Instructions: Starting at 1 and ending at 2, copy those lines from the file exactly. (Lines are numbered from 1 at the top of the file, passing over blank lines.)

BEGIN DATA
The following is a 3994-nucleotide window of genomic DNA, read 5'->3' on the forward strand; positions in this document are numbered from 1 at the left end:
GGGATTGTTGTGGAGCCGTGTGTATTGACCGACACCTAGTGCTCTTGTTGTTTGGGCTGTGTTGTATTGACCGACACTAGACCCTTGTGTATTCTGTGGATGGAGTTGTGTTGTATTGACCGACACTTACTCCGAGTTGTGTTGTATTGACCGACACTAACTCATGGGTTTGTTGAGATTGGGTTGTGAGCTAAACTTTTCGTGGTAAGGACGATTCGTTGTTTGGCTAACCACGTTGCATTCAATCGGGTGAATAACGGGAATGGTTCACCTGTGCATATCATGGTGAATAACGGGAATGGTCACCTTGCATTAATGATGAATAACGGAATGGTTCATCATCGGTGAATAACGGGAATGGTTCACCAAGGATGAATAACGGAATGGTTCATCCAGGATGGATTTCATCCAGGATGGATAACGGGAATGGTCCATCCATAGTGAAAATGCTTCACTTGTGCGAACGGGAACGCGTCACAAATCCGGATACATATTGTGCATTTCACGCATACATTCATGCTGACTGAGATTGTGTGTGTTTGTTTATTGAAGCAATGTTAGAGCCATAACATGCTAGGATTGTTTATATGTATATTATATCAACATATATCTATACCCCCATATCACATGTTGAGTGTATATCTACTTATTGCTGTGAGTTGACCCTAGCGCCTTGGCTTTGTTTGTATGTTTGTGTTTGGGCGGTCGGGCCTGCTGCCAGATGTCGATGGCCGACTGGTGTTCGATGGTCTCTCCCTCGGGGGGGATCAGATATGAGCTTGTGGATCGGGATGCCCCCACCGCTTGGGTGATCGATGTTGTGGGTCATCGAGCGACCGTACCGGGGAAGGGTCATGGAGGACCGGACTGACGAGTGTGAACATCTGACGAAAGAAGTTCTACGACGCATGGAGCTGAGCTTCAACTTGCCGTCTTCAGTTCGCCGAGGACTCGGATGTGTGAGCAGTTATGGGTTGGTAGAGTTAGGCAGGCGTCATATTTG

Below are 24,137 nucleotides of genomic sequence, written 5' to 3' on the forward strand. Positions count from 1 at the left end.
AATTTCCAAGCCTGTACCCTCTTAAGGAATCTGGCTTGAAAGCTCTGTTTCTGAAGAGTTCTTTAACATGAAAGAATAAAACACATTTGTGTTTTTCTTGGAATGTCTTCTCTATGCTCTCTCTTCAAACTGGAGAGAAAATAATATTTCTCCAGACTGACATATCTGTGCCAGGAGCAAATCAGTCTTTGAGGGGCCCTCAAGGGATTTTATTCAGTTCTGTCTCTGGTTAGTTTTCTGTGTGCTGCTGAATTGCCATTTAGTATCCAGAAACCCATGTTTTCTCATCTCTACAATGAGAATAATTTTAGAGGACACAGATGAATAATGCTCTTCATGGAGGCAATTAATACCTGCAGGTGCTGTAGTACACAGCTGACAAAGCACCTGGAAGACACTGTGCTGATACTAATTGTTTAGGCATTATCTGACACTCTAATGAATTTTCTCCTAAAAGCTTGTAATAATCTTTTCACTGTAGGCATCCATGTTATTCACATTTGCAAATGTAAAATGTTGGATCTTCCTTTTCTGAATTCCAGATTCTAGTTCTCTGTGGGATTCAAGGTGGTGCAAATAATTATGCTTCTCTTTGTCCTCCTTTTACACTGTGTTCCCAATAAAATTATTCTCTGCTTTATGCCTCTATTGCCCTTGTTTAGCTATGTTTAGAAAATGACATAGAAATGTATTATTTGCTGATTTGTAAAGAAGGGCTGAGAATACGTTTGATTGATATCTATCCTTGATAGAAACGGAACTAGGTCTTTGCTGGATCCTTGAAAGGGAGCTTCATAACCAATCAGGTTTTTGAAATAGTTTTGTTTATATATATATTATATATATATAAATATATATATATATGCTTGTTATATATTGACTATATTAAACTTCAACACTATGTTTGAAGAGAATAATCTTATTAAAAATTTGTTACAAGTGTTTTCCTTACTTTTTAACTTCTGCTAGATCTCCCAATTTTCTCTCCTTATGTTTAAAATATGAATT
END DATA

The following is a 3994-nucleotide window of genomic DNA, read 5'->3' on the forward strand; positions in this document are numbered from 1 at the left end:
GGGATTGTTGTGGAGCCGTGTGTATTGACCGACACCTAGTGCTCTTGTTGTTTGGGCTGTGTTGTATTGACCGACACTAGACCCTTGTGTATTCTGTGGATGGAGTTGTGTTGTATTGACCGACACTTACTCCGAGTTGTGTTGTATTGACCGACACTAACTCATGGGTTTGTTGAGATTGGGTTGTGAGCTAAACTTTTCGTGGTAAGGACGATTCGTTGTTTGGCTAACCACGTTGCATTCAATCGGGTGAATAACGGGAATGGTTCACCTGTGCATATCATGGTGAATAACGGGAATGGTCACCTTGCATTAATGATGAATAACGGAATGGTTCATCATCGGTGAATAACGGGAATGGTTCACCAAGGATGAATAACGGAATGGTTCATCCAGGATGGATTTCATCCAGGATGGATAACGGGAATGGTCCATCCATAGTGAAAATGCTTCACTTGTGCGAACGGGAACGCGTCACAAATCCGGATACATATTGTGCATTTCACGCATACATTCATGCTGACTGAGATTGTGTGTGTTTGTTTATTGAAGCAATGTTAGAGCCATAACATGCTAGGATTGTTTATATGTATATTATATCAACATATATCTATACCCCCATATCACATGTTGAGTGTATATCTACTTATTGCTGTGAGTTGACCCTAGCGCCTTGGCTTTGTTTGTATGTTTGTGTTTGGGCGGTCGGGCCTGCTGCCAGATGTCGATGGCCGACTGGTGTTCGATGGTCTCTCCCTCGGGGGGGATCAGATATGAGCTTGTGGATCGGGATGCCCCCACCGCTTGGGTGATCGATGTTGTGGGTCATCGAGCGACCGTACCGGGGAAGGGTCATGGAGGACCGGACTGACGAGTGTGAACATCTGACGAAAGAAGTTCTACGACGCATGGAGCTGAGCTTCAACTTGCCGTCTTCAGTTCGCCGAGGACTCGGATGTGTGAGCAGTTATGGGTTGGTAGAGTTAGGCAGGCGTCATATTTG